Snuggleupagus

Our tortoiseshell cat Trixie cuddles up in my lap

After adopting Trixie I was curious to see if we would see any signs of tortitude – the supposed tortoiseshell attitude – in our tiny little cat but none has manifested itself. I call her Little Lover as she is very affectionate and loves to snuggle, both with us and with the other cats. She had been with us less than a month when I took this picture of her in my lap last winter.

The Rain Adjacent Forest

For my trip to the Olympic peninsula this spring, more than anything I wanted to visit the Hoh Rain Forest when it was raining, which you wouldn’t think would be too hard given that it is an actual rain forest. But for me the Hoh has always been the Hoh Rain Adjacent Forest, as I’ve gotten drenched in many parts of the park but the rain always stopped before I reached the Hoh. This time I waited until rain was predicted for the weekend, made my reservations, loaded up the Subaru and set off.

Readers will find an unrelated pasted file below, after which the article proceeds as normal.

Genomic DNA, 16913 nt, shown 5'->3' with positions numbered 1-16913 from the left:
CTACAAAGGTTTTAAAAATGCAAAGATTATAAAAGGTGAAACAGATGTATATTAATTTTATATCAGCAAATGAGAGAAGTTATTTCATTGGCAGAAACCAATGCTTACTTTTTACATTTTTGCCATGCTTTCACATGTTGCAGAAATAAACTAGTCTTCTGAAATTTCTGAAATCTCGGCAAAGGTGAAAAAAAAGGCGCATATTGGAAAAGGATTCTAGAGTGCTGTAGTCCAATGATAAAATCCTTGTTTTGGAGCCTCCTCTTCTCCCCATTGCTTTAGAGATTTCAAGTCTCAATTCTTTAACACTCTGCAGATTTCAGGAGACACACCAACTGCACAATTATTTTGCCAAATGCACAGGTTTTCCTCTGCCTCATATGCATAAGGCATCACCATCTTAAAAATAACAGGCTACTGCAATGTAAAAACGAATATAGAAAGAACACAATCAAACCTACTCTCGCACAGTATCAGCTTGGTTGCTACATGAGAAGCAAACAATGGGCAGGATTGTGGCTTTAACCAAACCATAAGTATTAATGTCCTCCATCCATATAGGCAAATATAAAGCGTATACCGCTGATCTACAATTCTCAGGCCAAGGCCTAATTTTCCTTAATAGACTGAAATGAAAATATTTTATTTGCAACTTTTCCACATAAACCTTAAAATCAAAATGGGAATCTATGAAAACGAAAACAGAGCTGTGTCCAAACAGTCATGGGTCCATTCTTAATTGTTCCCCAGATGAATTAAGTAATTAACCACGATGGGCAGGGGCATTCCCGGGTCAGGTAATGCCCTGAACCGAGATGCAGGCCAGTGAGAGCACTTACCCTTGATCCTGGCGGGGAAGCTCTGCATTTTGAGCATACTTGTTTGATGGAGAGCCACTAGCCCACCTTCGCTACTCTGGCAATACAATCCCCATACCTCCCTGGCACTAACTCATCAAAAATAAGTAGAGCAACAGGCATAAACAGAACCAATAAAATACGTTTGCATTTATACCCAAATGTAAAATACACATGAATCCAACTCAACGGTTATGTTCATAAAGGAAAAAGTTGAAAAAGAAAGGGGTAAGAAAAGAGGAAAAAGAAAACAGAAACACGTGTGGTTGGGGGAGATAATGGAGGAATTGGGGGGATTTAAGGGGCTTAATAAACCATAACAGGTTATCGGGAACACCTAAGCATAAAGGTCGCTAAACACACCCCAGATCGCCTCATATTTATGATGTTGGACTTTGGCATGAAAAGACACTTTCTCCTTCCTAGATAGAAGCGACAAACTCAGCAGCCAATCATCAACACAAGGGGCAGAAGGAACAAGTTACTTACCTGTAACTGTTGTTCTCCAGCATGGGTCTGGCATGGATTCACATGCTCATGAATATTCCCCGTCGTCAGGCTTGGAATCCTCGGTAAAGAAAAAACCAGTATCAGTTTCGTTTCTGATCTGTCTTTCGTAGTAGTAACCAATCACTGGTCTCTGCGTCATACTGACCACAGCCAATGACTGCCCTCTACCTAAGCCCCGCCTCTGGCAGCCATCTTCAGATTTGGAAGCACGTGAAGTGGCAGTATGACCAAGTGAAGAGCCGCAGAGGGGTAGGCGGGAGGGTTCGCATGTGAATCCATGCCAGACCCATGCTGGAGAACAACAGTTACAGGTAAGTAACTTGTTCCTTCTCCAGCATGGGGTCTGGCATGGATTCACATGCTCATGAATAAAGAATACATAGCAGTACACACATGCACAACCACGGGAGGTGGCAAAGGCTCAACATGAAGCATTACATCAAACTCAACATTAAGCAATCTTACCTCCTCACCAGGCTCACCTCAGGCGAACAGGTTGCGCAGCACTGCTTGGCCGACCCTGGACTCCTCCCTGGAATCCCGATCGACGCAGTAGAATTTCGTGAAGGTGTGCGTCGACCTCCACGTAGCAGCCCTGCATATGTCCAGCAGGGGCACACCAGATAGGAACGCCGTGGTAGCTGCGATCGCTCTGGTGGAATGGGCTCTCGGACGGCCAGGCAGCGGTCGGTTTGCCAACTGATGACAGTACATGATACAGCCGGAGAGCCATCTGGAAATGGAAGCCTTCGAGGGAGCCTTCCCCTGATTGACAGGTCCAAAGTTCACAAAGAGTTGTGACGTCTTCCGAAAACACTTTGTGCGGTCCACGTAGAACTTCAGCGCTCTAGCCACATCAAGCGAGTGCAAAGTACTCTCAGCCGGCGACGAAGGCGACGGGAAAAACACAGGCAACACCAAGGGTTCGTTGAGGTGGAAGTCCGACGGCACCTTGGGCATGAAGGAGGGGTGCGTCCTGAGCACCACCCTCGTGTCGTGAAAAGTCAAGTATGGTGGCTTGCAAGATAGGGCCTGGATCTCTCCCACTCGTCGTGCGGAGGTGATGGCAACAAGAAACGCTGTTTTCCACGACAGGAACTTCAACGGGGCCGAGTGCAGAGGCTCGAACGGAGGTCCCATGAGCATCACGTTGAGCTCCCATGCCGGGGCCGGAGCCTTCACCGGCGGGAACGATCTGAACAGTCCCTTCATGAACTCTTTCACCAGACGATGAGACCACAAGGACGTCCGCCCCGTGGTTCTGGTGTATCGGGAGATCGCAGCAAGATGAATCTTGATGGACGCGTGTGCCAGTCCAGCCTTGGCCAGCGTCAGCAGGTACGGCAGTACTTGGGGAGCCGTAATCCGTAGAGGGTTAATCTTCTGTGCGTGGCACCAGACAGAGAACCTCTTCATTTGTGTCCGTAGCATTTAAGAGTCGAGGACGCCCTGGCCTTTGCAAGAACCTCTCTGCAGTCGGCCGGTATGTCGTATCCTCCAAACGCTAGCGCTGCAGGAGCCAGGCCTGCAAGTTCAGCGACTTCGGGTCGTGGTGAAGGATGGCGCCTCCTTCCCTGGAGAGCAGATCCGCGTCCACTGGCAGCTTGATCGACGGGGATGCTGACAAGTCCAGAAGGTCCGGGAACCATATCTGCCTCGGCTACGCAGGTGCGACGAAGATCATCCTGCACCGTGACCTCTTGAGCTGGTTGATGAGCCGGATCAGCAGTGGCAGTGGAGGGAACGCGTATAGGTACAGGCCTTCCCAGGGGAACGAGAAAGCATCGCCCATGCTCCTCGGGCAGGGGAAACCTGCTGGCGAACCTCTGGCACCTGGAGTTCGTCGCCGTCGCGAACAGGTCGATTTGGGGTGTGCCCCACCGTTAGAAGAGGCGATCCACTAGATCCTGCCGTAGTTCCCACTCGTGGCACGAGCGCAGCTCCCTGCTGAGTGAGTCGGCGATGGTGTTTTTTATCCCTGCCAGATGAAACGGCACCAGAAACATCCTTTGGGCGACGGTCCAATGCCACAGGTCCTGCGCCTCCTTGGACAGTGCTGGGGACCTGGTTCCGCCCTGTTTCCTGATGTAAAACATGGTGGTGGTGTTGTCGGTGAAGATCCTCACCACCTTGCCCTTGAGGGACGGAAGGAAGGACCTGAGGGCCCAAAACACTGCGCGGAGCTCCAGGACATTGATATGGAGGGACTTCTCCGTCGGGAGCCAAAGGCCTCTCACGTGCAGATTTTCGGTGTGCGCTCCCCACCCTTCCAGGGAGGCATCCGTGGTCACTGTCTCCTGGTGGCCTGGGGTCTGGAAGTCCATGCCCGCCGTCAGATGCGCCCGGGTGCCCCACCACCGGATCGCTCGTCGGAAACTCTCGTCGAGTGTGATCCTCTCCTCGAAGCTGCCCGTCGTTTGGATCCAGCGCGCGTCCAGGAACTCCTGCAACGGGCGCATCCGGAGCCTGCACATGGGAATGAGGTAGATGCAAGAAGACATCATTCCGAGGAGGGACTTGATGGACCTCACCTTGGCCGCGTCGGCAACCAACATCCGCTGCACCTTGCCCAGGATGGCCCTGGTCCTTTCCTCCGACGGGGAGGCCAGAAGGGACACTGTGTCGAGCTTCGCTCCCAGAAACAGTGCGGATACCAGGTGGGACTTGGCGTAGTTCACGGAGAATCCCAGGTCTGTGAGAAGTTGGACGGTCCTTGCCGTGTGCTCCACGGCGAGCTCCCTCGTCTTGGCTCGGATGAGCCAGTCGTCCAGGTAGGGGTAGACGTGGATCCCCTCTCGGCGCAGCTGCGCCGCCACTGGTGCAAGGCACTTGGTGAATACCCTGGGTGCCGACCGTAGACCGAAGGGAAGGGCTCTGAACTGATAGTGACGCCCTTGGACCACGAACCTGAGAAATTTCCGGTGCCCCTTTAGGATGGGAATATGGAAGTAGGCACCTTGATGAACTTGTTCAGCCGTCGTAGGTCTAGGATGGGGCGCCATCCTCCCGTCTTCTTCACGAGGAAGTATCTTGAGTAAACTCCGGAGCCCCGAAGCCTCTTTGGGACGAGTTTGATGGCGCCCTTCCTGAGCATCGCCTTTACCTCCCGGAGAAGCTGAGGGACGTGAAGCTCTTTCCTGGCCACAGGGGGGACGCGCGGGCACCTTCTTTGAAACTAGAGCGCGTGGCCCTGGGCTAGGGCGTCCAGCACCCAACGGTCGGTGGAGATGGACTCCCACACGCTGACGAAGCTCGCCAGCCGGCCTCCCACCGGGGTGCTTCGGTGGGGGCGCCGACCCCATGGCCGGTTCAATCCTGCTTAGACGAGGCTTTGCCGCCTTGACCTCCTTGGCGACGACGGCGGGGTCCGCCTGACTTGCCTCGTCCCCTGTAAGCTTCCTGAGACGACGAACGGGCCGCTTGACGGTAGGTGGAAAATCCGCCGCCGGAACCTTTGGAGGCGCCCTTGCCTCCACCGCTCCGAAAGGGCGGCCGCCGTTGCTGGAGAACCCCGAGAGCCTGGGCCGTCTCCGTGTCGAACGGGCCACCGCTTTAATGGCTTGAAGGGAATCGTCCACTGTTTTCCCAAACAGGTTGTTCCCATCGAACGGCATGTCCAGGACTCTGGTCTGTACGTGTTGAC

There was no rain as I drove into Washington but not long after I pointed the car towards the peninsula the heavens opened and it poured. By the time I reached the Quinault Rain Forest the rain had lessened but I was pleased to see I would get rain in this rain forest at the very least. As I put on my rain pants and walked to the trailhead, the rain stopped literally as I stepped onto the trail. Did Mother Nature think I was amused? In truth I was, wondering if I’d get rain the next day or if the Hoh was to be my Wet Whale.